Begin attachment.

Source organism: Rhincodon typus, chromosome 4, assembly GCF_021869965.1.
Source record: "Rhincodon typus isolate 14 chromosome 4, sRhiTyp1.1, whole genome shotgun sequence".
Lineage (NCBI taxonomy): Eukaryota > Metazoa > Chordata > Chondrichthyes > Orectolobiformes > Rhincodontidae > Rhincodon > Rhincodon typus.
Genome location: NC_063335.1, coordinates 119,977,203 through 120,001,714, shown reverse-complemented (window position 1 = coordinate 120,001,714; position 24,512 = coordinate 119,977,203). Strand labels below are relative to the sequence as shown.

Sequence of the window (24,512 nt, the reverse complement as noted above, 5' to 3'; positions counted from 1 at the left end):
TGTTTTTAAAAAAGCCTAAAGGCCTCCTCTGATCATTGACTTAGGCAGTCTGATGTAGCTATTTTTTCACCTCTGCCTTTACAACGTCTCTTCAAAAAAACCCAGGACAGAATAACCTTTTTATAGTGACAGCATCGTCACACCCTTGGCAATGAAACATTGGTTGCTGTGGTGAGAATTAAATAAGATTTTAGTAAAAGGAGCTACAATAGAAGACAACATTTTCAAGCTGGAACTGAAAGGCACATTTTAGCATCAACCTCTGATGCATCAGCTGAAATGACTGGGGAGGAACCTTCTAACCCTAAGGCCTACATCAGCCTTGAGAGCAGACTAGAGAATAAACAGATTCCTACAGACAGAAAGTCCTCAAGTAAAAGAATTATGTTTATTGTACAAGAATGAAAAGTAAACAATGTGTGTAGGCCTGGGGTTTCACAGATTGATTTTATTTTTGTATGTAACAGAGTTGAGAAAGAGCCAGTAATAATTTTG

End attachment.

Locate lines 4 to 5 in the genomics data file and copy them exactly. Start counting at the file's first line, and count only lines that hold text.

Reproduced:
Genome location: NC_063335.1, coordinates 119,977,203 through 120,001,714, shown reverse-complemented (window position 1 = coordinate 120,001,714; position 24,512 = coordinate 119,977,203). Strand labels below are relative to the sequence as shown.

Sequence of the window (24,512 nt, the reverse complement as noted above, 5' to 3'; positions counted from 1 at the left end):